Please use this identifier to cite or link to this item:
|Title:||Randomized comparison of pulmonary function after the 'French' and 'American' techniques of laparoscopic cholecystectomy|
|Authors:||Kum, C.-K. |
|Citation:||Kum, C.-K., Eypasch, E., Aljaziri, A., Troidl, H. (1996). Randomized comparison of pulmonary function after the 'French' and 'American' techniques of laparoscopic cholecystectomy. British Journal of Surgery 83 (7) : 938-941. ScholarBank@NUS Repository. https://doi.org/10.1002/bjs.1800830716|
|Abstract:||The 'French' and 'American' techniques of laparoscopic cholecystectomy, which differ in the position of the surgeon and ports, have not been compared directly. The authors' hypothesis was that the 'French' technique results in better postoperative pulmonary function than the 'American' technique. Patients undergoing elective cholecystectomy were randomized, 25 patients to have the 'French' method and 24 the 'American' method. Forced vital capacity (FVC) and forced expiratory volume in Is (FEV1) were measured before operation, and 6, 24 and 48 h after surgery. Postoperative pain and fatigue were also measured. Both FVC and FEV1 at 6 h, 24 h and 48 h after operation were significantly less in the 'American' group (FVC at 24 h: 71 versus 86 per cent of preoperative value; P = 0.001, Student's t test; 95 per cent confidence interval 7-24). Two cases of atelectasis occurred in the 'American' group and none in the 'French' group. Differences in access to Calot's triangle were also noted. One patient in the 'French' group sustained a diathermy injury of the duodenum, related to defective equipment. It is concluded that the 'French' method leads to less impairment of pulmonary function.|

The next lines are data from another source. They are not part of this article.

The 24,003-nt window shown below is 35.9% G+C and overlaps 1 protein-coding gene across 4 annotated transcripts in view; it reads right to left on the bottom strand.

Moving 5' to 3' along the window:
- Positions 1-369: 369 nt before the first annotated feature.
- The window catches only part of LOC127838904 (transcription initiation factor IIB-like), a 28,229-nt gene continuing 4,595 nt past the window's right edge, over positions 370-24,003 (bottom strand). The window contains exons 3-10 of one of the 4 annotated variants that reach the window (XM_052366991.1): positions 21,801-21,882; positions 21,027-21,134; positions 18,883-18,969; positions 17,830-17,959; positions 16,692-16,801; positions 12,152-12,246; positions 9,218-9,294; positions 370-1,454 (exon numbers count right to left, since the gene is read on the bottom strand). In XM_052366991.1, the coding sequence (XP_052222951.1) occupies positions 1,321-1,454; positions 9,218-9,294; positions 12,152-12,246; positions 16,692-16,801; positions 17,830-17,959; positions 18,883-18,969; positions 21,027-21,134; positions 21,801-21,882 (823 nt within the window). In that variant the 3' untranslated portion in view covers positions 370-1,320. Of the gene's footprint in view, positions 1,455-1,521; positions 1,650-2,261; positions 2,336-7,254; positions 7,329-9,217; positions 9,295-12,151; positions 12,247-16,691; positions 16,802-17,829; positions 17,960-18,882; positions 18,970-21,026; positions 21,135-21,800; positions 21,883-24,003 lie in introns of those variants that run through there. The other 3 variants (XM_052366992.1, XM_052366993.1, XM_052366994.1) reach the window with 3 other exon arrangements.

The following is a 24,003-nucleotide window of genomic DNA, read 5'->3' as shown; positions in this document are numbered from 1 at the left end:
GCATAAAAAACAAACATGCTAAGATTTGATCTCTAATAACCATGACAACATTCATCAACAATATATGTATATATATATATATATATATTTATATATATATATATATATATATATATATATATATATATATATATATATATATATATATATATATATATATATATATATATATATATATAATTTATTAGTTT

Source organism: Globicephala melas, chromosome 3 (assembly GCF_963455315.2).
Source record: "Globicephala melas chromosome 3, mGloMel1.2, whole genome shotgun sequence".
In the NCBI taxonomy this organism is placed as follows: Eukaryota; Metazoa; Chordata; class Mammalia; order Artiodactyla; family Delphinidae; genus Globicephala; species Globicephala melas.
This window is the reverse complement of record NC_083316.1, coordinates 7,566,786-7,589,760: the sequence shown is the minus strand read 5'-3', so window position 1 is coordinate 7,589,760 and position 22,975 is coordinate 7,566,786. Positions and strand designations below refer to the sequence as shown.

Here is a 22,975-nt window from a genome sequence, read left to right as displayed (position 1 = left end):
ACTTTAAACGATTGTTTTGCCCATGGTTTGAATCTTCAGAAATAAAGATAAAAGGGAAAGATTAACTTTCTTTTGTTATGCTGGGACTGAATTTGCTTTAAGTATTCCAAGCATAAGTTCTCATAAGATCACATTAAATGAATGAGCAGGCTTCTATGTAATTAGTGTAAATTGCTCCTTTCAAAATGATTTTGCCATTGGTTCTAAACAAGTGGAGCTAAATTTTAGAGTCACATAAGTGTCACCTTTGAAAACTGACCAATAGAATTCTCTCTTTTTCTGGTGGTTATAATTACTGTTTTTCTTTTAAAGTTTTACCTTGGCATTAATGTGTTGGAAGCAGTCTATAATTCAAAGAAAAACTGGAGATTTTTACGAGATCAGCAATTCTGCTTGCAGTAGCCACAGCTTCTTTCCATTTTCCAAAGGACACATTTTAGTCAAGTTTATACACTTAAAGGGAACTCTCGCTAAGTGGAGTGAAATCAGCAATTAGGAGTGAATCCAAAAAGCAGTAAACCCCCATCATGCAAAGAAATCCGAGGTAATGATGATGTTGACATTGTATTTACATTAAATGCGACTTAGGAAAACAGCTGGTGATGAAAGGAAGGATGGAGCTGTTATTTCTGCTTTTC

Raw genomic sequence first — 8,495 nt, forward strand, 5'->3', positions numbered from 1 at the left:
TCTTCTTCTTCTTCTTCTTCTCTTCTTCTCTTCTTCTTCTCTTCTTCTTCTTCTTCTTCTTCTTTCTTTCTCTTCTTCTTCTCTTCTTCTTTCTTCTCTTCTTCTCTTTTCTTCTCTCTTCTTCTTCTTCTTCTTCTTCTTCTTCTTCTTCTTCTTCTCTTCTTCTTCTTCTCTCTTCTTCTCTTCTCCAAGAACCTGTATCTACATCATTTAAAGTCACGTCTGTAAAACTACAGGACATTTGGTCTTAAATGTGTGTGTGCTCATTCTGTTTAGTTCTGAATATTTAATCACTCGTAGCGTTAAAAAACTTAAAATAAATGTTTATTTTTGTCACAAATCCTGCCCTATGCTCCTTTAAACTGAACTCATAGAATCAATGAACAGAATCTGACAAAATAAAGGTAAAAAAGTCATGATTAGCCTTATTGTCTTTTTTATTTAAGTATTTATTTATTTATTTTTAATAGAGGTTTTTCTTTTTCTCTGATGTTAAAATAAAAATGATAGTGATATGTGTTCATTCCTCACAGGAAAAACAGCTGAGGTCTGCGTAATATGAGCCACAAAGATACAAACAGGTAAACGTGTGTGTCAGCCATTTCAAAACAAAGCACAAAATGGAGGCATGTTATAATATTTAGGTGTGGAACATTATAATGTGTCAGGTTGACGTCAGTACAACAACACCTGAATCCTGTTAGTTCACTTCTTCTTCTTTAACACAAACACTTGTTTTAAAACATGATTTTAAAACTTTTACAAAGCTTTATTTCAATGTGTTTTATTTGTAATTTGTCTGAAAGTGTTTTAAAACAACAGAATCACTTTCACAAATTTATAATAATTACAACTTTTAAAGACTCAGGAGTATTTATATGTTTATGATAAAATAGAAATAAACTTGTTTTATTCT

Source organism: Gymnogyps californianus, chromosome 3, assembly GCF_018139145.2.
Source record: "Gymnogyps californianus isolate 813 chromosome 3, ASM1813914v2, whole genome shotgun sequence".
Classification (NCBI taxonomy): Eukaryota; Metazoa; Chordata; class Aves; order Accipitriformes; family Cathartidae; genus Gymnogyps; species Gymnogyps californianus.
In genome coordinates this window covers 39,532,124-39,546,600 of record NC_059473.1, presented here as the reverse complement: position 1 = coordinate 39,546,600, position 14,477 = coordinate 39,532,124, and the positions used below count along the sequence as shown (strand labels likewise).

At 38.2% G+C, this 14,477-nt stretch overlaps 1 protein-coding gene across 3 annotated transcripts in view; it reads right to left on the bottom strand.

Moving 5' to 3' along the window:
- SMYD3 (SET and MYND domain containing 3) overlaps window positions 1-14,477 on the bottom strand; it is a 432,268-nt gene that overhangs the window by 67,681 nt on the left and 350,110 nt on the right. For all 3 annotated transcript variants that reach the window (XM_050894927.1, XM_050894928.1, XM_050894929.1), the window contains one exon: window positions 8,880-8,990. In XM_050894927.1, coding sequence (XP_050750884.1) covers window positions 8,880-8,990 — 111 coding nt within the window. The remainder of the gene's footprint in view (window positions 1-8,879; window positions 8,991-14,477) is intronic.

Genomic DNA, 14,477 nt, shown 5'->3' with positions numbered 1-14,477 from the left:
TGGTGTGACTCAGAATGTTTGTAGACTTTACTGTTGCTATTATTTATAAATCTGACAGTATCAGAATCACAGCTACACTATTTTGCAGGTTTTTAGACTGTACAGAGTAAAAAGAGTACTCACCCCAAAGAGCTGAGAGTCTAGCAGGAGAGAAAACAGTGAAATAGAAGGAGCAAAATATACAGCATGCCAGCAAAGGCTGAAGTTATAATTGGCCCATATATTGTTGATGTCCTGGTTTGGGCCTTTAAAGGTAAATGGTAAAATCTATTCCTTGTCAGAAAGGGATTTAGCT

|Source Title:||British Journal of Surgery|
|Appears in Collections:||Staff Publications|
Show full item record
Files in This Item:
There are no files associated with this item.
checked on Jan 17, 2019
WEB OF SCIENCETM
checked on Jan 9, 2019
checked on Dec 27, 2018
Items in DSpace are protected by copyright, with all rights reserved, unless otherwise indicated.